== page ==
The Shield Plus is the M&P9 Shield M2.0 but with a slightly fatter grip and a partially staggered magazine. Like other double-stack micros, the CSX magazine tapers to a single column at the top, which is how the Shield Plus manages to remain almost the same width as the standard M&P Shield. The gun models are so similar, in fact, it’s fairly easy to find Shield Plus holsters quickly. 

The Plus model brings the capacity to 10+1 of 9mm standard or 13+1 of 9mm with the extended magazine. The base model gun with white dot sights is $553, but you can add night sights and an optics-ready slide if you want. You can also get the gun with or without a thumb safety.

Aside from the magazine, Smith and Wesson gave the Shield Plus a flat-blade trigger with a tabbed safety, rather than the hinged trigger of the standard Shield. The Shield Plus has all the things that are good about the standard Shield, with a wider magazine and a new trigger. It’s lightweight, practically the same size (so it’s nice and compact), and easier to shoot than its small size would suggest.

It’s easy to see why Smith & Wesson chose the name of this gun. It is everything that’s great about the Shield, plusgreater ammunition capacity and a different (arguably better) trigger when compared to the standard model.

As we started down this path of testing these two firearms against each other, we quickly realized we were answering a question akin to “Is analog better than digital?”

CSX vs M&P Shield Plus

Shooting the Shield Plus and the CSX at the range

In terms of dimensions, weight and capacity, there’s only a marginal difference between the CSX and the Shield Plus. These guns are fairly well matched, despite the difference in the frame of the CSX. In terms of onboard equipment, there is no real advantage either. The base models of both guns have 3-dot metal sights and both have decent out-of-the-box triggers for guns of their size and price point.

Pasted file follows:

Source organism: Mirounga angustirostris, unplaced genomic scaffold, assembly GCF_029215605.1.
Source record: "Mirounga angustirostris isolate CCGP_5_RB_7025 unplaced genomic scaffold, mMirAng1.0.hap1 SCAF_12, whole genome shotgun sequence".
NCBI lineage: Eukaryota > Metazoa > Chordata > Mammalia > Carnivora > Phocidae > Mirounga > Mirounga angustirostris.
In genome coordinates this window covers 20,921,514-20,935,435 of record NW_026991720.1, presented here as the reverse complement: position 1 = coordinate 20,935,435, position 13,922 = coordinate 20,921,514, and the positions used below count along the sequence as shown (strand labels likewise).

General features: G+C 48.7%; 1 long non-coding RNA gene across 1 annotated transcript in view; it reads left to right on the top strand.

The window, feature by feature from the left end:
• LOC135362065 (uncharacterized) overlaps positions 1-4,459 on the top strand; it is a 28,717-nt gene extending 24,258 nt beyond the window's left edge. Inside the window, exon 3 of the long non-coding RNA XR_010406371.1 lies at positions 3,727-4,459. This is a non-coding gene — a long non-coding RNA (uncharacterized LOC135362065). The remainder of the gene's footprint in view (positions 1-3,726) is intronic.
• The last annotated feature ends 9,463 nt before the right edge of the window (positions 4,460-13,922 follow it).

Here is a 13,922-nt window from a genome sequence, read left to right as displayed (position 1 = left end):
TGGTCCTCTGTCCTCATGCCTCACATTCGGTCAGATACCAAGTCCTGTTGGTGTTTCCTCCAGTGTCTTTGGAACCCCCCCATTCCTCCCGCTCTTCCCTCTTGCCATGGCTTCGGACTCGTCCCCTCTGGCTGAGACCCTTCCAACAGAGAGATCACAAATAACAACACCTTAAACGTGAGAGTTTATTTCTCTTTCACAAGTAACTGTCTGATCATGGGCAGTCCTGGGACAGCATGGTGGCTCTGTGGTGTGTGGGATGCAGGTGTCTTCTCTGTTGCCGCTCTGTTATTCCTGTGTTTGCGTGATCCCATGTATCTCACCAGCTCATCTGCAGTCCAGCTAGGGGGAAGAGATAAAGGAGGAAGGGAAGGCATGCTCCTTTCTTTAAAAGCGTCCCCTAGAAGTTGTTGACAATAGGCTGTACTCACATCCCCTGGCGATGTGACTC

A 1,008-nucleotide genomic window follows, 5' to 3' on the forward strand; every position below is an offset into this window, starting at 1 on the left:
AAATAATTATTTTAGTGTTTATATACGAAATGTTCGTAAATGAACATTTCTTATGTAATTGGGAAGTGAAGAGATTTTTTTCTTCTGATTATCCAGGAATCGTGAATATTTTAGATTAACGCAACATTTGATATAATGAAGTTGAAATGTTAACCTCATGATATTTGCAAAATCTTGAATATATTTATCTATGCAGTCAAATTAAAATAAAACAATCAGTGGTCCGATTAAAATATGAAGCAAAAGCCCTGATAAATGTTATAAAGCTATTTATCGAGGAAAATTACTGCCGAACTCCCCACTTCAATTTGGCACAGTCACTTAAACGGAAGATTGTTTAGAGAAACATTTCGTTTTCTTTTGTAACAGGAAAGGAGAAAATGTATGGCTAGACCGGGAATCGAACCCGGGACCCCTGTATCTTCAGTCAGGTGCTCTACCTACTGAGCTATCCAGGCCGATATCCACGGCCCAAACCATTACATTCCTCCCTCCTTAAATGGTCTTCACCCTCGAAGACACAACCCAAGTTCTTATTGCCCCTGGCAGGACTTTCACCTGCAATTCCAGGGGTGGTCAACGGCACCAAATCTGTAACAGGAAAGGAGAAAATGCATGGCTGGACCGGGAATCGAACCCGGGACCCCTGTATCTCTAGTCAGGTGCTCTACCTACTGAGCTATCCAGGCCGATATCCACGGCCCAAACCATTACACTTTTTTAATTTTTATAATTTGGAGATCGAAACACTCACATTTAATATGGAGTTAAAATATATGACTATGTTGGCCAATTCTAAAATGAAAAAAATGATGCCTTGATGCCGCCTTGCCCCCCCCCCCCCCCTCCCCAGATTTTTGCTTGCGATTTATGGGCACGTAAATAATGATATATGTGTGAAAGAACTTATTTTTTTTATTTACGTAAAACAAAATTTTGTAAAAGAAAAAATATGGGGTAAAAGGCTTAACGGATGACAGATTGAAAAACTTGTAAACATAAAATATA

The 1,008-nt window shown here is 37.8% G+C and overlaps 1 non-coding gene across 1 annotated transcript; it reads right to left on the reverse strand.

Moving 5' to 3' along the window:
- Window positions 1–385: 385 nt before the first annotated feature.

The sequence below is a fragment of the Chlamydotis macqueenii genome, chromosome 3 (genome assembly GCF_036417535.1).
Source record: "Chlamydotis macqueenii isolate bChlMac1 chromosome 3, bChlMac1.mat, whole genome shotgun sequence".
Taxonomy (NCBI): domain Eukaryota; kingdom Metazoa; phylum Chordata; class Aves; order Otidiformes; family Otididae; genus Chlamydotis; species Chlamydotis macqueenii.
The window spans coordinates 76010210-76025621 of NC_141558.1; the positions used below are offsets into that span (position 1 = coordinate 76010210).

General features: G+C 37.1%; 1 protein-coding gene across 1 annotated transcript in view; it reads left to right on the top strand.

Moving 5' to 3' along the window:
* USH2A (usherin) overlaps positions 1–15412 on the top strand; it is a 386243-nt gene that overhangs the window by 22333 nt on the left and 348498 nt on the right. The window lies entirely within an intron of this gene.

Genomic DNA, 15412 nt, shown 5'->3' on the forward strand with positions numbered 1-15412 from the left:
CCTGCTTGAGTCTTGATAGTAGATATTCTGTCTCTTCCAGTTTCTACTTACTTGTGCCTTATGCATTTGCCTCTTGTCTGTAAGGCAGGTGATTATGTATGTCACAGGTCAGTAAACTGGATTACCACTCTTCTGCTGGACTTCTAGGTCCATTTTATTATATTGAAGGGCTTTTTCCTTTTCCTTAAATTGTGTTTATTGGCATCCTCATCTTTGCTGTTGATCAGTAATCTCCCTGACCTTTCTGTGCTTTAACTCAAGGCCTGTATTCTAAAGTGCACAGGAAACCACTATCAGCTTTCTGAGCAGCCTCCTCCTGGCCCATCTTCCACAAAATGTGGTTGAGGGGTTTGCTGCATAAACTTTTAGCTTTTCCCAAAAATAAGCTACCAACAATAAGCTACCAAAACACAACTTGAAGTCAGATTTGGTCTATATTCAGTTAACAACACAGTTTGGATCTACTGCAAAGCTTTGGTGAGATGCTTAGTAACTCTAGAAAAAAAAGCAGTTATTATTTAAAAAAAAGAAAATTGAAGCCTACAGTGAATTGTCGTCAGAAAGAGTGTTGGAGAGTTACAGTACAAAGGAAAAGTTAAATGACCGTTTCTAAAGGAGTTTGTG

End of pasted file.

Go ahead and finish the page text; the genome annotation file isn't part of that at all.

Where the Shield Plus enjoys an advantage is in its factory options. You can order night sights, an optic-cut slide, and optional thumb safety. The Performance Center model brings an addition of a 4-inch barrel and other refinements allowing you to order a more tricked-out gun from the factory. We wouldn’t be surprised if this changes eventually, but for now, the CSX comes as is.

When it comes to aftermarket upgrades, the Shield Plus has the advantage of having been on the market longer and, therefore, has more aftermarket accessories available for it. The Shield Plus has options for aftermarket sights, aftermarket triggers like Apex, and other accouterments you can install, if you feel so inclined. Maybe those options matter to you, maybe they don’t. But again, that is almost certain to change with the fullness of time, so the Shield Plus may have an accessory advantage, but for how long?

The little niceties aside, there are few material differences between these two guns in the end. They hold, for all intents and purposes, the same number of bullets. They’re the same size, weight, and everything. There is nothing one does that the other doesn’t.  Design aside, one of the only tangible differences in functionality between them is the CSX is hammer-fired single action only, and thus designed to be carried in “Condition One.”

This means picking one is going to come down to personal preference and which one you find performs better for you. Have you been able to handle these guns? Have you shot both? Let us know in the comments!